A useful tool in preparing a presentation is to consider the principal three obstacles an audience may have to accept the intended message. A great presentation has a single message but an audience requires to be persuaded. Sadly, even providing positive evidence is not as effective as countering the initial resistance. An effective tool in rhetoric is to accept this challenge and overcome those obstacles. Three is a magic number.
Effective presentations must do more than simply deliver facts. Limited new information can be stored due to limitations of processing but progression through Bloom’s Taxonomy towards higher-order thinking has significant value in adding to the retention and learning within a message. Unfortunately, the human condition is almost intrinsically to reject change so an effective tool in persuasion is to address, not the change but, the reasons for resistance.
The underlying structure of an effective presentation is not prescribed, despite the opinion of some. Some tools make structure effective and memorable. The number three is perhaps the best of those tools. The magic of three has something to do with pattern and shape and the need of the reader now to have a further thing in that list in addition to pattern and shape! Famous speeches use the structure of three; ” ‘Government of the people by the people for the people”; “3 Rs, reading writing and arithmetic” and even “paediatric trauma is about different numbers, different diseases and different outcomes.” It is suggested if one makes a list of, say favourite musicians, that if only two are quoted Miles Davis and James Taylor, the audience would automatically add a third of their own such as Bob Dylan. Whereas if four are listed Miles Davis, James Taylor, Bob Dylan and Andrew Barr the audience would question at least one of the list. Andrew Barr is the driving force behind The Barr Brothers. Three seems to work.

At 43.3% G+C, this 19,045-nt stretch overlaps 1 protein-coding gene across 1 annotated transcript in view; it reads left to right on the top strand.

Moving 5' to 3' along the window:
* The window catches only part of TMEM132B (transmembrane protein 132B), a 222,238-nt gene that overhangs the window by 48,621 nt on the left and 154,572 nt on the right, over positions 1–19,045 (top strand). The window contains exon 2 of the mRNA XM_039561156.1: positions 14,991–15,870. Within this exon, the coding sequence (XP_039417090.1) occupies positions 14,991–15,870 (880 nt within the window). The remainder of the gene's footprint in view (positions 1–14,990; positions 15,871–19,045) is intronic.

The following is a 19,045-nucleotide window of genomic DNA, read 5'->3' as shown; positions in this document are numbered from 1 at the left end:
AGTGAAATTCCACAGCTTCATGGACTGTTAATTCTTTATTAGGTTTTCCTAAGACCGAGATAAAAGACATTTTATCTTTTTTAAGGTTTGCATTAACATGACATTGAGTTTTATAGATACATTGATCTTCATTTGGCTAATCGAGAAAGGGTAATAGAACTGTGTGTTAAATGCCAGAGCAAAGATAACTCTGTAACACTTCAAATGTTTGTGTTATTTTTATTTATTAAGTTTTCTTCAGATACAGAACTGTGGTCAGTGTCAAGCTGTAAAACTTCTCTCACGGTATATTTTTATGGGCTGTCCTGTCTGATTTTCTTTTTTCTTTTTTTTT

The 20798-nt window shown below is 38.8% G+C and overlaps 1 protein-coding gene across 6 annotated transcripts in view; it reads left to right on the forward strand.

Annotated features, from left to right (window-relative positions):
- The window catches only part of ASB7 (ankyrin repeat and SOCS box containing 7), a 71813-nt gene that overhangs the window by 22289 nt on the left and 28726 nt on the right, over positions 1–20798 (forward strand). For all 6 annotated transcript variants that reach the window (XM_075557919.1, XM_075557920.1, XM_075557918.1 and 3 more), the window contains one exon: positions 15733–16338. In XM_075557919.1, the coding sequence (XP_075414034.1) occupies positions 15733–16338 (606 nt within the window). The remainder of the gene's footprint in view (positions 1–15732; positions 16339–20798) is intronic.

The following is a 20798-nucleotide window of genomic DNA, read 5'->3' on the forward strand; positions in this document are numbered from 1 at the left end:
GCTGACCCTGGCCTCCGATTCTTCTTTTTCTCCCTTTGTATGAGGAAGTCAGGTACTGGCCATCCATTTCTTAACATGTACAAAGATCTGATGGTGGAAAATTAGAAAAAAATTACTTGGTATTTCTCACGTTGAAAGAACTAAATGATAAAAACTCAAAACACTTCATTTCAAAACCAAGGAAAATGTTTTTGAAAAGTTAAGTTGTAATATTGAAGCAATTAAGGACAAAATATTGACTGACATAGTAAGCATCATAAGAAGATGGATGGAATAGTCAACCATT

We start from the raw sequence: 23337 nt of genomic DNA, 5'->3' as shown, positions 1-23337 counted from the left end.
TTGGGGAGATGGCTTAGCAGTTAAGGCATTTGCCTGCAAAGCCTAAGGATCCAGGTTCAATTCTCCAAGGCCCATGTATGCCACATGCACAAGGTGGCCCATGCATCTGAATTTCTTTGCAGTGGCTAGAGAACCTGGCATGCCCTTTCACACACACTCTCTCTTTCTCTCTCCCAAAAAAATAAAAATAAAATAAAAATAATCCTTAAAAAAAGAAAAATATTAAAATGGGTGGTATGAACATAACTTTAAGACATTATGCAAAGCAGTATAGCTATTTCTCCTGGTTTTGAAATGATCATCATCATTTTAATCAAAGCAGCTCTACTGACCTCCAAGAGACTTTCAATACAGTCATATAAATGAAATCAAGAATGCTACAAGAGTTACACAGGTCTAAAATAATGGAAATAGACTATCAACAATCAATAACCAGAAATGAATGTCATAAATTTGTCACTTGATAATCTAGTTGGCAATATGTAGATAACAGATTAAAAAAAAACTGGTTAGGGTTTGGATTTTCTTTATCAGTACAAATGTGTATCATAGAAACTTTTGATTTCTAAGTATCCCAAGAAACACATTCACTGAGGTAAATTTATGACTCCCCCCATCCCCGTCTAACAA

The value in challenging obstacles to an effective message as opposed to offering reasons to accept a message is rooted in cognitive processing. Positive factors of a process are always met by an enquiring mind thinking the opposite and asking, “but?” The technique of deducing the most likely three obstacles and pre-emptively answering those three questions for the audience will deliver the “consummation devoutly to be wished” as Hamlet suggested. (Shakespearian scholars will, of course, recognise that this answer is in response to a tri-phased question of “the heart-ache and the thousand natural shocks that flesh is heir to.”
A presentation to improve presentations might be based on positive factors such as improving the structure, highlighting the value of sans serif fonts and moving out from behind the lectern. (notice the three). This leaves an audience questioning what is wrong with the current structure, challenging the idea that a font alone may be problematic and that delivery isn’t about a podium. The converse, utilising challenge might suggest that what is currently delivered fails, that Times New Roman shouldn’t be accepted and that podiums are a big problem. These are entirely different presentations.
No message is accepted at face value. It must be internalised, compared against current understanding and then challenged. (notice the three) An effective rhetorical device in presentations is to pre-empt those challenges and build the presentation around answering the three obstacles.